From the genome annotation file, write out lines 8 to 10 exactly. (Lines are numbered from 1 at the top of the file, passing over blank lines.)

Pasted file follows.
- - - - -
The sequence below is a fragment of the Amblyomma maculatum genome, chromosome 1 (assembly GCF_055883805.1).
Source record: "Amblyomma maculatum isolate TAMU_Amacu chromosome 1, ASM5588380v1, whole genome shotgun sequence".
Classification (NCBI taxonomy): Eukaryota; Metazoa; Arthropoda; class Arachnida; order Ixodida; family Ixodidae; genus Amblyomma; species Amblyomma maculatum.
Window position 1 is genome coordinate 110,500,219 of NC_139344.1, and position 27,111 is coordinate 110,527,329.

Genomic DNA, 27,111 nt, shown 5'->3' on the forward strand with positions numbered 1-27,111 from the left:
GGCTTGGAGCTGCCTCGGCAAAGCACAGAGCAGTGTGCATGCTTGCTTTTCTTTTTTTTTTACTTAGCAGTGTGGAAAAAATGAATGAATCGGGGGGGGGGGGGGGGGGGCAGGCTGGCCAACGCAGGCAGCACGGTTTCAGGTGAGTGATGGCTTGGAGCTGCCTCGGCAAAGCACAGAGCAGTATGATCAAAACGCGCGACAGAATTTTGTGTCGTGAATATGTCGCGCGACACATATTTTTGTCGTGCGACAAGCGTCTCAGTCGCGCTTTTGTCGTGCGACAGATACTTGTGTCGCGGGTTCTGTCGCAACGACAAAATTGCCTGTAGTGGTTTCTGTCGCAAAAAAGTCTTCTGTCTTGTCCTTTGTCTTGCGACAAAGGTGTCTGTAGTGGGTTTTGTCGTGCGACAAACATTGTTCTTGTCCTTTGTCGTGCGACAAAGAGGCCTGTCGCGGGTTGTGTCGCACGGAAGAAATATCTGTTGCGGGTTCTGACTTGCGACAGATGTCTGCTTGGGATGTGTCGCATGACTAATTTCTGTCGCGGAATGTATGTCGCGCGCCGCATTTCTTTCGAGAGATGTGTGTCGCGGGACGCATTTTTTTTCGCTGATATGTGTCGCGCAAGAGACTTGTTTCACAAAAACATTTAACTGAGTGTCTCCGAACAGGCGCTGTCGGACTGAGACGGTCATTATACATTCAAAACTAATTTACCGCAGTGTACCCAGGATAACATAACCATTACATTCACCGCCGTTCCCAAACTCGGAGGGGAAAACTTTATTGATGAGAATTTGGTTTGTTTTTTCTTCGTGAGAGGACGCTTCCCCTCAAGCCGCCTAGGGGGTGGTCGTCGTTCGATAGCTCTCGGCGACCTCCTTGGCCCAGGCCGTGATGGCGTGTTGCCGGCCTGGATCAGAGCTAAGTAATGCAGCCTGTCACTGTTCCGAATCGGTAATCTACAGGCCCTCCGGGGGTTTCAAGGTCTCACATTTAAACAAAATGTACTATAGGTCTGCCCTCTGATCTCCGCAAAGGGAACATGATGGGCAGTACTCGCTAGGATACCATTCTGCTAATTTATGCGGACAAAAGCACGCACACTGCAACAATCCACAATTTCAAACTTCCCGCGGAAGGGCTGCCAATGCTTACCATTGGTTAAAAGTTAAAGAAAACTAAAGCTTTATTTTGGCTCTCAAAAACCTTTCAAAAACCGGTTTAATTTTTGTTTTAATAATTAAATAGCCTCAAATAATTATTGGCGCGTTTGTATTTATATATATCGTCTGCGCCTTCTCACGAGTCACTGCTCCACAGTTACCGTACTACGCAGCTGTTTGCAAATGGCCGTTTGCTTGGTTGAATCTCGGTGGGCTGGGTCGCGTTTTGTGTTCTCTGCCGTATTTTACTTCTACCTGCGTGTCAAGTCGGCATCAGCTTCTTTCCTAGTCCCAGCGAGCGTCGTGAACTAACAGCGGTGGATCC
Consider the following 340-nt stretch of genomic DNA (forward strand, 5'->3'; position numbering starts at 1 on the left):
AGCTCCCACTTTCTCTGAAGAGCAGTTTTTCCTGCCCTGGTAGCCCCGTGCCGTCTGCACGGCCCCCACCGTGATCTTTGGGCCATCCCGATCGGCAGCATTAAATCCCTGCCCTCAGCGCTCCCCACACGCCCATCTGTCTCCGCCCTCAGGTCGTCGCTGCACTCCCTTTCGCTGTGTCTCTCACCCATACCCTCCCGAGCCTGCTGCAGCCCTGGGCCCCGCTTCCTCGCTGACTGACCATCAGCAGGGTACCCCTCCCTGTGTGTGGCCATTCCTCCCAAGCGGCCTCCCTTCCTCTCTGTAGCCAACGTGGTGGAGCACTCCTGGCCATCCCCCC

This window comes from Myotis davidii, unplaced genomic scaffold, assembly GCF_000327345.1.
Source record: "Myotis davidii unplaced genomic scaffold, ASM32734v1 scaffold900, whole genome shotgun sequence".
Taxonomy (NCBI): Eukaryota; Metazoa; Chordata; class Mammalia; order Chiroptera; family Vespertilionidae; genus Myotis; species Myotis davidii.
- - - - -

AGCTCCCACTTTCTCTGAAGAGCAGTTTTTCCTGCCCTGGTAGCCCCGTGCCGTCTGCACGGCCCCCACCGTGATCTTTGGGCCATCCCGATCGGCAGCATTAAATCCCTGCCCTCAGCGCTCCCCACACGCCCATCTGTCTCCGCCCTCAGGTCGTCGCTGCACTCCCTTTCGCTGTGTCTCTCACCCATACCCTCCCGAGCCTGCTGCAGCCCTGGGCCCCGCTTCCTCGCTGACTGACCATCAGCAGGGTACCCCTCCCTGTGTGTGGCCATTCCTCCCAAGCGGCCTCCCTTCCTCTCTGTAGCCAACGTGGTGGAGCACTCCTGGCCATCCCCCC

This window comes from Myotis davidii, unplaced genomic scaffold, assembly GCF_000327345.1.
Source record: "Myotis davidii unplaced genomic scaffold, ASM32734v1 scaffold900, whole genome shotgun sequence".